Know your kids and if they have any special needs. If you have kids that have allergies or asthma make sure that you know that in advance. Make sure that if kids need medication that they have it on hand. When we went outside for the marshmallows, the smoke and cool air got to one of our kids with asthma, and she started having trouble breathing, and she didn't have her inhaler. We quickly got her inside and breathing into a paper bag until her parents could drop off her inhaler. Make sure you have what you need. Also, make sure that you have simple first aid supplies on hand in case something happens. 

9. Establish a Bedtime or Lights Out Time. 
For your sanity, this one is important. I think that this was one of the most successful aspects of our lock in. The kids knew that they were expected to go to bed at some point. For us, once the movie was over, the kids that were still awake, went into their tents and went to bed. A couple of the adults stayed up until they were sure that all the kids were asleep. Let your group know from the beginning that everyone needs sleep. It helps if you have activities that will wear them out and make them tired. It also helped that when we started the movie, the lights went off. It calmed everyone down.  Before midnight, all of our youth were sleeping and it was glorious. My fears of a super late night were gone.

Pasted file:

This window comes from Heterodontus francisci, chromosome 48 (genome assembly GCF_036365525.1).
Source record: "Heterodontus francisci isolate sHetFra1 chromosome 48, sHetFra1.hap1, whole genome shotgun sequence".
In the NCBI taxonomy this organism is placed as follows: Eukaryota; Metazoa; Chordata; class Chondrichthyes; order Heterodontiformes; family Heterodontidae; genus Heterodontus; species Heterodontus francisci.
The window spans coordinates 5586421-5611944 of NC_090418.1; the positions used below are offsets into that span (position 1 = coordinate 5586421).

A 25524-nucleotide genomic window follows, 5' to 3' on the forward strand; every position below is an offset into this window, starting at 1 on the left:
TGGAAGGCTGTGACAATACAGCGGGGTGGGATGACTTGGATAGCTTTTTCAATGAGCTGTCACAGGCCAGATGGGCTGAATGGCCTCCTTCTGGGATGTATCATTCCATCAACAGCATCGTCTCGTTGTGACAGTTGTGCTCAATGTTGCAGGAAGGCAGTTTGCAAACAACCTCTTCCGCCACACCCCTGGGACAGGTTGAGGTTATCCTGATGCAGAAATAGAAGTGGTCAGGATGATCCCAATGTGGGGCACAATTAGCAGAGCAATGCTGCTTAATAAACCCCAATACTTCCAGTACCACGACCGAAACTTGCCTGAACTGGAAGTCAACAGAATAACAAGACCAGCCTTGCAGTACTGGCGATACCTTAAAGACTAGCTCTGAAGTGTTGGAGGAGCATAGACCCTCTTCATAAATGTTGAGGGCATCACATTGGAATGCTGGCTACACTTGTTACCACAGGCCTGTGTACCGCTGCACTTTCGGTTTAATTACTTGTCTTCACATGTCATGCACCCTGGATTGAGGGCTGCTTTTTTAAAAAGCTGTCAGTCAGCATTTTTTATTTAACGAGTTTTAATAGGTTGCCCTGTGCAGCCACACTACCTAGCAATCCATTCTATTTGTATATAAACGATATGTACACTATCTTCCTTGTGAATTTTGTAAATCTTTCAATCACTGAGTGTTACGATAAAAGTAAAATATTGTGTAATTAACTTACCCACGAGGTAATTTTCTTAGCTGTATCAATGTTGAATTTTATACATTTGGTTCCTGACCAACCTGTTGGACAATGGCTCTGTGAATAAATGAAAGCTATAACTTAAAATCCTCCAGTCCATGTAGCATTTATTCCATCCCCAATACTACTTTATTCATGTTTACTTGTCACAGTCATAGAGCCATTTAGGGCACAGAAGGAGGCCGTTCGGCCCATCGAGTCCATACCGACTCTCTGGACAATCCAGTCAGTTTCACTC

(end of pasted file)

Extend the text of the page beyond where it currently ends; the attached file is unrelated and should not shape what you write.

10. Have Fun!  
All of these tips are great, but if no one has fun, it isn't even worth it. Remember that you are dealing with children. Things will happen, someone's feelings will get hurt. Kids will bump into each other and get hurt. There may be tears, but soothe them and assure them that everything is ok. Monitor all of the activities and make sure that the kids are having fun. Have fun with them. Make memories with them.

Have you ever been a part of a youth group lock in? 
Do you have memories of church lock ins as a kid?